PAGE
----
TALCUM OR BABY POWDER USE AND THE RISK OF OVARIAN CANCER

Two recent verdicts against Johnson & Johnson in St. Louis, Missouri, one for $72 million and the other for $55 million have highlighted the connection between talcum powder use and ovarian cancer. Talcum or baby powder is often used to absorb moisture and reduce odor. The plaintiffs in these cases were women who used the product on their genital areas.

Research on this topic dates back to 1971, when scientists discovered particles of talc in ovarian and cervical tumors. Further studies confirmed that talcum applied to the genitals can work its way up the genital-urinary tract and into the peritoneal cavity, where the ovaries are. One study of ovarian tumors indicated 75% of them contained talc.

The American Cancer Society analyzed the results of 16 separate studies done before 2003 and concluded there was a 30% increase of the risk of ovarian cancer for women who used talc. (It is important to understand that statistic. It does not mean that 30% of female talc user will get ovarian cancer. It does mean that the overall risk of a woman getting ovarian cancer, which is about 1.4%, is increased by 30%, which brings the risk up to 1.8%.)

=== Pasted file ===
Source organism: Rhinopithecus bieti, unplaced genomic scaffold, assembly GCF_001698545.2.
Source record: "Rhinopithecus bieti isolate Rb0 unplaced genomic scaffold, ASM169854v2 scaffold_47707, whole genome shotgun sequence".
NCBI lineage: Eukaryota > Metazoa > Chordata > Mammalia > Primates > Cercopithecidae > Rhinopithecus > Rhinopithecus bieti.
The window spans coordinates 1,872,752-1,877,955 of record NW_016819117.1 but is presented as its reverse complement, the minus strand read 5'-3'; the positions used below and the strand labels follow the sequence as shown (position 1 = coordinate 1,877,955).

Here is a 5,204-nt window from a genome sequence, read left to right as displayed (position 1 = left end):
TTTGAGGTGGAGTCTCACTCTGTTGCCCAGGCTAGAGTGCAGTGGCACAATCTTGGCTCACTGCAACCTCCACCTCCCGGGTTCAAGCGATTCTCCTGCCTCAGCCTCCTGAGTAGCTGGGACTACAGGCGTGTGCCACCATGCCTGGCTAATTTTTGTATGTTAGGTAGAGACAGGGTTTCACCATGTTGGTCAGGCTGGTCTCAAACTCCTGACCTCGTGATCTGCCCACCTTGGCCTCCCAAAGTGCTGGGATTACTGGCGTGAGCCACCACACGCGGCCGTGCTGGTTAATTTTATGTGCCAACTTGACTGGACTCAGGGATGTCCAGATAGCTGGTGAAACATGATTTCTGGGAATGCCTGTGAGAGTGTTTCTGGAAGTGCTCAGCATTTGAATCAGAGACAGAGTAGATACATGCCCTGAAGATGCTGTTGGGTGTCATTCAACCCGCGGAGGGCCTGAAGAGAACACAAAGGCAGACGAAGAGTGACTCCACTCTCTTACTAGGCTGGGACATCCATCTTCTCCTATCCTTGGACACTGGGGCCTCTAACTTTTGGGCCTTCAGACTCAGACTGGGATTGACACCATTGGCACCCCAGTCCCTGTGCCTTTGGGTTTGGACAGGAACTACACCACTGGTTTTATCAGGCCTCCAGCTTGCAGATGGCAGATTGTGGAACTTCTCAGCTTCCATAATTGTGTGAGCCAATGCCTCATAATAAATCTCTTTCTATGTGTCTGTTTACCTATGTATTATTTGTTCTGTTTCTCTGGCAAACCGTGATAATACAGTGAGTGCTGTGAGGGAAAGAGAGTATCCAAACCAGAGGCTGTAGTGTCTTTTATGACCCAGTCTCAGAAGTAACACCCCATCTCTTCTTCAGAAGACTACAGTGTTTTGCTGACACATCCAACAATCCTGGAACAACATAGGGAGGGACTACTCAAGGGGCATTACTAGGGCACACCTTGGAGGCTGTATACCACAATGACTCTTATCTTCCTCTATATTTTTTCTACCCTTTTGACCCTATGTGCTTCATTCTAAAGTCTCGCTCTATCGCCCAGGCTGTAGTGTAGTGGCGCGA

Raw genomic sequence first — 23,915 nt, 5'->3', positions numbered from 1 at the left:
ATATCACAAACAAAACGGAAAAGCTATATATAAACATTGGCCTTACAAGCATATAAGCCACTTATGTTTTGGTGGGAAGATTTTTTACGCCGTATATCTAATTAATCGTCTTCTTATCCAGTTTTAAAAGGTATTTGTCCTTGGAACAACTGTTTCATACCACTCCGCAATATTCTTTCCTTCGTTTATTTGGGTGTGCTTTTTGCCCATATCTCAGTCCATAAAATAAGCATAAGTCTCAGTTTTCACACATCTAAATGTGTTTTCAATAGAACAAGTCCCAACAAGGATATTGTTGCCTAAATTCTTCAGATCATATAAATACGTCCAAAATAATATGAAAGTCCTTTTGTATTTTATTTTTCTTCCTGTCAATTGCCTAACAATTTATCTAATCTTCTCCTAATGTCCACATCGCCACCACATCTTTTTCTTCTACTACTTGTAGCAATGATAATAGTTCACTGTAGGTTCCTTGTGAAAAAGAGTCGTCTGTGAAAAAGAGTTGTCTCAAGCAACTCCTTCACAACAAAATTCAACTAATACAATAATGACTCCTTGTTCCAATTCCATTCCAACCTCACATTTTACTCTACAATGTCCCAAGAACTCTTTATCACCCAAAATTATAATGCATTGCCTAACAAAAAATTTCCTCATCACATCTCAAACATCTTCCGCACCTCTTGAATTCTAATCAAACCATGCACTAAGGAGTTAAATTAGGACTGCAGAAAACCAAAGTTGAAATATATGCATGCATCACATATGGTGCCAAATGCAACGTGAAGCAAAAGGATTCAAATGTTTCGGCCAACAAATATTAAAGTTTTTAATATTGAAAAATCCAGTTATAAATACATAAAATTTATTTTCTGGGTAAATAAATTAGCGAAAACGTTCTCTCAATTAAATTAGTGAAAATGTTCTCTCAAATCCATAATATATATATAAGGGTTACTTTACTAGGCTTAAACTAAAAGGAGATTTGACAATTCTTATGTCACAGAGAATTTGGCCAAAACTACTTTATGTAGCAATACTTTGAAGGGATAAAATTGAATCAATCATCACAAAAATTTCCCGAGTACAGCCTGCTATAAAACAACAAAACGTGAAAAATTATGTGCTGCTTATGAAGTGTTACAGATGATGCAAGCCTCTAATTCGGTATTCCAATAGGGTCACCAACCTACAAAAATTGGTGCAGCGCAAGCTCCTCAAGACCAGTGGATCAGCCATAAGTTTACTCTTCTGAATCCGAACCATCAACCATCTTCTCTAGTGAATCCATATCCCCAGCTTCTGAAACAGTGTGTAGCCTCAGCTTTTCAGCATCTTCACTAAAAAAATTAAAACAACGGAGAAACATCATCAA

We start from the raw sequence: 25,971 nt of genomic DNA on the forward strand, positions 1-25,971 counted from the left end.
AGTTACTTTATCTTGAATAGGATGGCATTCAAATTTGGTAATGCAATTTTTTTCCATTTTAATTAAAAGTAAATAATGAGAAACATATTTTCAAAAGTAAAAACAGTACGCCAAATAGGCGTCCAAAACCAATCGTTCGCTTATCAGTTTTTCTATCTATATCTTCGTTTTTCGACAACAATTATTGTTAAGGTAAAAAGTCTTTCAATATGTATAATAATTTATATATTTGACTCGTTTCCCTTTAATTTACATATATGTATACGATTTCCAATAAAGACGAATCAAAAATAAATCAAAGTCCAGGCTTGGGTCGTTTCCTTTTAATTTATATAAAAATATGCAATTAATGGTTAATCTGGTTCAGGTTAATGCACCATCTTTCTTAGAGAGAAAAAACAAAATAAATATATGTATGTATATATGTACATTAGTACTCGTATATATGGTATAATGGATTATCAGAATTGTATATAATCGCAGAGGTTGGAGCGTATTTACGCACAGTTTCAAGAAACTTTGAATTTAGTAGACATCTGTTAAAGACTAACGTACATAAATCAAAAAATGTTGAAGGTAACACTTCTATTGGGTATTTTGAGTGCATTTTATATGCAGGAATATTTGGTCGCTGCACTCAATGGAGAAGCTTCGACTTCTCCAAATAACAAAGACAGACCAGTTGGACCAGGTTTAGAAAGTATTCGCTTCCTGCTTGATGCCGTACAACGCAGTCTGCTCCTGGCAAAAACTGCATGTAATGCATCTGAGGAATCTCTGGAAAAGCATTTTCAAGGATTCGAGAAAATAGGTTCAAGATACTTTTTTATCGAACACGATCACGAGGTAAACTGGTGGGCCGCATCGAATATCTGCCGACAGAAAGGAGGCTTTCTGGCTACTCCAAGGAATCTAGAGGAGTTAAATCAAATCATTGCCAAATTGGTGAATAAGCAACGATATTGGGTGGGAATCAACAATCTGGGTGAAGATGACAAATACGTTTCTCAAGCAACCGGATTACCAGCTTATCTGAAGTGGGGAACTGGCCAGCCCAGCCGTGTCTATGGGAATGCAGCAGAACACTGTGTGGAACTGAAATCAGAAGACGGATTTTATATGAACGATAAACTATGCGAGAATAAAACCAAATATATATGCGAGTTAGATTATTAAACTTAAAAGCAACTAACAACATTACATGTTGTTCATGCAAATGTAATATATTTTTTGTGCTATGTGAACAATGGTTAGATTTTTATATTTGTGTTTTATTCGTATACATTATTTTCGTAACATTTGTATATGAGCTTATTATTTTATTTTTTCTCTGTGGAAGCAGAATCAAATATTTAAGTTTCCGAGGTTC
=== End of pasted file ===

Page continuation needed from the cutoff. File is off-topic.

A study published in the Journal of Cancer in August, 2015 concludes that women who used talcum on their genitals or on sanitary napkins were three times more likely to develop cancer than women who did not. That study was led by Dr. Daniel W. Cramer of Harvard, who has testified on behalf of the plaintiffs in the above mentioned cases. His study was conducted in 2000 and involved 121,700 female registered nurses aged 30-35 years. Of that group, 371 women were eventually diagnosed with epithelial ovarian cancers.

The International Agency for Research on Cancer (IARC), an arm of the World Health Organization, has classified talcum used in the genital area as a possible carcinogen.

In 1982, the New York Times ran an article suggesting that Johnson & Johnson was by then well aware of the increased risk of ovarian cancer from the use of talc on the genitals.

For its part, Johnson & Johnson is appealing the two Missouri verdicts and is claiming that the research cited against it is unreliable because it employed flawed methodologies. The company claims its product is safe and points to studies that it says absolve talc of any role in causing cancer.

If you or a loved one has been a long-time user of talcum or baby powder and received a diagnosis of ovarian cancer, contact us. You may be entitled to compensation.